It’s a tough time right now. Most of us are sheltered at home, unsure what’s to come with the outbreak of COVID-19. So we had an idea, inspired by The Paris Review‘s “The Art of Distance”: we’re sharing pieces from past issues of Nimrod, in hopes of relieving a sense of stagnancy and defeat among the literary community. Throughout the next few weeks, we’ll share here poems and stories that take us elsewhere, that give us hope, that provide some meaning.
Our mission is discovery.
Since its founding in 1956 at The University of Tulsa, Nimrod International Journal of Prose and Poetry’s mission has been the discovery, development, and promotion of new writing.
Nimrod is published twice a year and features the best new poetry, short fiction, and creative nonfiction. Our spring issue is thematic and often dedicated to writers from one region of the world; we have devoted issues to China, India, Australia, Vietnam, the Celtic Fringe, and Mexico, as well as many other regions and countries. The spring issue also features the winners and finalists of our newest prize: The Francine Ringold Awards for New Writers, which recognize fiction and poetry by writers at the beginning of their writing careers. Our fall issue features the winners and finalists of The Nimrod Literary Awards: The Katherine Anne Porter Prize for Fiction and The Pablo Neruda Prize for Poetry. Selections from Nimrod have been included in The Best American Short Stories, Best Stories from the South, New Voices in American Fiction, Best New Poets, Best American Poetry, and many other noted anthologies.
Since its beginning, Nimrod has attracted original work from such renowned writers as Michael Blumenthal, Mahmud Darwish, Mark Doty, Rita Dove, S. E. Hinton, Sue Monk Kidd, Maxine Kumin, Stanley Kunitz, Ursula K. LeGuin, Denise Levertov, Pablo Neruda, Alicia Ostriker, Linda Pastan, Octavio Paz, Isaac Bashevis Singer, William Stafford, and Mark Strand, among many others.
Nimrod supports and defends the literary tradition of small magazines, spotlighting lesser-known poets and writers and providing foundations for their literary careers. We promote a living literature, believing that it is possible to search for, recognize, and reward contemporary writing of imagination, substance, and skill.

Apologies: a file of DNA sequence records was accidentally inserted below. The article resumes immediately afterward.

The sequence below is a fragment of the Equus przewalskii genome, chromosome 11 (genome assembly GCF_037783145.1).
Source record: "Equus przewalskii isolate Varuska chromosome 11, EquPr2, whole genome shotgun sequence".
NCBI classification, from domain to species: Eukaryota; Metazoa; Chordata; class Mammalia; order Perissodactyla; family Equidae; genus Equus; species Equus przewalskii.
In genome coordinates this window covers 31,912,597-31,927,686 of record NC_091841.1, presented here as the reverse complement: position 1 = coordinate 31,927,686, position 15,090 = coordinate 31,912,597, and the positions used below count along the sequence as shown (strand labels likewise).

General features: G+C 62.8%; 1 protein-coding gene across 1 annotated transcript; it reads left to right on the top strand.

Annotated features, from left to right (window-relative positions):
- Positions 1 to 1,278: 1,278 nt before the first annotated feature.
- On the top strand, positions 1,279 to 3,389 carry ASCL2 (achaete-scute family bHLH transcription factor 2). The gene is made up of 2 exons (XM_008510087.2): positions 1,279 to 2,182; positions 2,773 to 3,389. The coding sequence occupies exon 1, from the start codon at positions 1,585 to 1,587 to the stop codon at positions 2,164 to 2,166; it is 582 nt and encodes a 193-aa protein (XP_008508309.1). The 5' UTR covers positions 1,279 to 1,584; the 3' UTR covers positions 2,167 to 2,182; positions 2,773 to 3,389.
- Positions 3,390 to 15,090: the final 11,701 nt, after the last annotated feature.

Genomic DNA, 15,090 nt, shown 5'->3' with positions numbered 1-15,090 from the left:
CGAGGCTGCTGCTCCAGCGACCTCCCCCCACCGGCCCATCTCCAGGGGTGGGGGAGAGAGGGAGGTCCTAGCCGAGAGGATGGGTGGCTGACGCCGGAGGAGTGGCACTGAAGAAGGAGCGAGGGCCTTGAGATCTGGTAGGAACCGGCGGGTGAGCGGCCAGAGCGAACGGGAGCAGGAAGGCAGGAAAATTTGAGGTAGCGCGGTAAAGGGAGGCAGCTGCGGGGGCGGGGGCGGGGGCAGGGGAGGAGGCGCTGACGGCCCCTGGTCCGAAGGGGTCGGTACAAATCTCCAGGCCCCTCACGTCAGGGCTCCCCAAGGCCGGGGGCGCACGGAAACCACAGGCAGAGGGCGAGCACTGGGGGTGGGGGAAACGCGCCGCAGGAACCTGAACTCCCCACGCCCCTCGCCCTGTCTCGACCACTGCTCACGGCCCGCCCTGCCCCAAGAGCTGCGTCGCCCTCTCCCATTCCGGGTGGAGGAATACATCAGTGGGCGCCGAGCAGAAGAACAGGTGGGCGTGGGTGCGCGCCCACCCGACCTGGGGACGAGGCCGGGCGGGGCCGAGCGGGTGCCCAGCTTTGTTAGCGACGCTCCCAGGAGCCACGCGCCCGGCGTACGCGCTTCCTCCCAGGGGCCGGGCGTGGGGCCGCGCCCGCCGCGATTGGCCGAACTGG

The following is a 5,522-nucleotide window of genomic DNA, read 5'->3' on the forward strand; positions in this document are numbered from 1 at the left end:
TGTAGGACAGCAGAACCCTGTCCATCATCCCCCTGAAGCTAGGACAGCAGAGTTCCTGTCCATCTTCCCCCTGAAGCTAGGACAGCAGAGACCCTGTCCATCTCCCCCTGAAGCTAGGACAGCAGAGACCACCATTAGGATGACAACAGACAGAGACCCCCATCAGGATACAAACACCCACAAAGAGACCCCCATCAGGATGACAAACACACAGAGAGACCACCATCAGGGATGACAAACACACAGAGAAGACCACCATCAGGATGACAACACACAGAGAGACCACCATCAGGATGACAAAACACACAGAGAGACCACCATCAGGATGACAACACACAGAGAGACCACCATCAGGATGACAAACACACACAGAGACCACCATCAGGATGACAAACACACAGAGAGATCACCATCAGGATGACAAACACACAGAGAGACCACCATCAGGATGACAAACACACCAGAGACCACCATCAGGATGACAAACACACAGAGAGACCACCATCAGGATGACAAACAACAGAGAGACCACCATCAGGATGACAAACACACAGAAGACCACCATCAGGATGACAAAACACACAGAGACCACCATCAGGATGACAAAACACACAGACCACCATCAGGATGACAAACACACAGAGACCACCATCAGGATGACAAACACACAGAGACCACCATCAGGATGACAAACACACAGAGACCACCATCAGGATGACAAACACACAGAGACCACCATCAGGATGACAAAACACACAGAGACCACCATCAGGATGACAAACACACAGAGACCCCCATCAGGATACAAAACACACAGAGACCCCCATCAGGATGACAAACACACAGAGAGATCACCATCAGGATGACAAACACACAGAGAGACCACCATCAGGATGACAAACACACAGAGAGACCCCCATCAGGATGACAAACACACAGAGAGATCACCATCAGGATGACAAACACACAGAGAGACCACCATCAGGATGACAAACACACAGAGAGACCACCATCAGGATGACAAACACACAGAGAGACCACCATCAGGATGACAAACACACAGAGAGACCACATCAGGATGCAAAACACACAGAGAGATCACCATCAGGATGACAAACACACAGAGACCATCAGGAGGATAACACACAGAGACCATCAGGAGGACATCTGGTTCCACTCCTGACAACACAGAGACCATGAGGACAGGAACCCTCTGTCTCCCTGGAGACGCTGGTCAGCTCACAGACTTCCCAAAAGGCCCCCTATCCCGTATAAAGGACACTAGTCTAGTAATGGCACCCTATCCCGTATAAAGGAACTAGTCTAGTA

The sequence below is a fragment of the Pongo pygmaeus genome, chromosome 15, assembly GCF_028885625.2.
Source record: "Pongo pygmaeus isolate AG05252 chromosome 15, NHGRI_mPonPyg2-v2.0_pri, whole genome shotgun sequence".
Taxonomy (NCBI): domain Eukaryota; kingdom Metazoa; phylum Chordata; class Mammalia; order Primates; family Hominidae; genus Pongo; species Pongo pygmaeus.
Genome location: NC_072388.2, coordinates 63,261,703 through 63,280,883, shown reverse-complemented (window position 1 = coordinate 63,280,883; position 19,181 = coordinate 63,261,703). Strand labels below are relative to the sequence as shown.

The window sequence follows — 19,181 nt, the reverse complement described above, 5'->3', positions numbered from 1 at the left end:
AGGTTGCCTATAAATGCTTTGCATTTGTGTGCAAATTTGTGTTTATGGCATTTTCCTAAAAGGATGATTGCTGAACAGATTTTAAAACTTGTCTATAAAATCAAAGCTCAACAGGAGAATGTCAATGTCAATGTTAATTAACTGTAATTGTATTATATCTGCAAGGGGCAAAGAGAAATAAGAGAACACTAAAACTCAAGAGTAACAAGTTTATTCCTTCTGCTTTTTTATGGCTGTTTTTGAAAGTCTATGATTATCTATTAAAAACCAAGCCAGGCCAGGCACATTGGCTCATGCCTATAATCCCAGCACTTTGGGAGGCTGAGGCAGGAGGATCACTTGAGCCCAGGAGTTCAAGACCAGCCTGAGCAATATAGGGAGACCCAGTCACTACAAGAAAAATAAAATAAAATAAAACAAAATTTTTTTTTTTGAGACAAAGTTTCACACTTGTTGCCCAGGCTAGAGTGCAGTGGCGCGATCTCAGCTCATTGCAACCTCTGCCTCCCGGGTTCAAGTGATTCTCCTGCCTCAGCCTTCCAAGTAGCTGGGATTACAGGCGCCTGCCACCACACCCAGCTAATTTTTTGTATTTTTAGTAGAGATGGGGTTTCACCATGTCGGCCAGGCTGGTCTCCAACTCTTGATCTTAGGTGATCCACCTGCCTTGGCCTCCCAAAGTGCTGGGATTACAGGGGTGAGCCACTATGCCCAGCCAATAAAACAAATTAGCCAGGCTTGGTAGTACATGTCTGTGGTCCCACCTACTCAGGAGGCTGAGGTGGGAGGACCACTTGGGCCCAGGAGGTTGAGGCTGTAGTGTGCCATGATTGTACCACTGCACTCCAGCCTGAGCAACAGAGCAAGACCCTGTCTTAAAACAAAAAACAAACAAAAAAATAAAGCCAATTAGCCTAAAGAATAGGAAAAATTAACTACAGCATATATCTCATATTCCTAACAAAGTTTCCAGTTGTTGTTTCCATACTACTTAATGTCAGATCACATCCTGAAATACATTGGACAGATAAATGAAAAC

- On a national and international scale, Nimrod helps new writers find their audiences through publication in our semiannual journal. We offer new and promising work that may be unfamiliar to readers, such as writing from countries not well represented in the American mainstream, writing in translation, and writing from people of under-represented ages, races, and sexual identities.
- On a local scale, we sponsor writing workshops, readings, and classes to help illuminate the writing craft, and to allow readers direct contact with writers both well-known and newly-discovered. Our strong base at The University of Tulsa allows us to partner with other national and local organizations in many of our programs, reaching writers and readers of all demographics.
- On a personal scale, we continue our longstanding dedication to a full review of every submission to Nimrod by at least two readers from our Editorial Board. We also remain committed to responding personally to the hundreds of submissions we receive, often offering direct editorial feedback geared to helping writers expand their craft.
We hope you will join us in our mission as a reader, donor, or submitter—or all three.
A message to our friends regarding Nimrod operations during COVID-19
As the world faces the challenge of the COVID-19 pandemic, we want to let you know how Nimrod is being affected and what our staff is doing during these uncertain times.
Nimrod operations are still open—we’re reading manuscripts, responding to emails, sharing information online, and more. Like many of you, however, our small staff is doing this mainly from home, as the University of Tulsa is currently an almost entirely remote campus. This means that some of our normal operations, such as sending out purchased copies of the magazine, may be delayed until we can get back onto campus for good. If you have purchased an issue or subscription, you will receive your issues—it just may take us a little longer to get them to you. We ask you to bear with us if we are slower than usual to respond to any request or need. We also recommend that anyone wishing to submit to the magazine do so online if at all possible, though we will, of course, still read all submissions sent by mail.
This is a difficult and scary time for us all. One of the great gifts available to us while we hunker down at home or keep up our social distance, however, is literature. Stories and poems can take us anywhere—to distant places and times or even to realms that have never existed. They bring us laughs, distractions, and comfort when we need them. They remind us of our shared humanity, of the way that we are all in this together. Because of the great power of stories in times of crisis, we’re hoping to add some temporary content to our website and share work by our contributors as a small way to do our part to bolster spirits through words.
Readers, look for solace in the pages of books. Writers, keep writing—we need your stories more than ever. Friends of all kinds, please stay safe and well.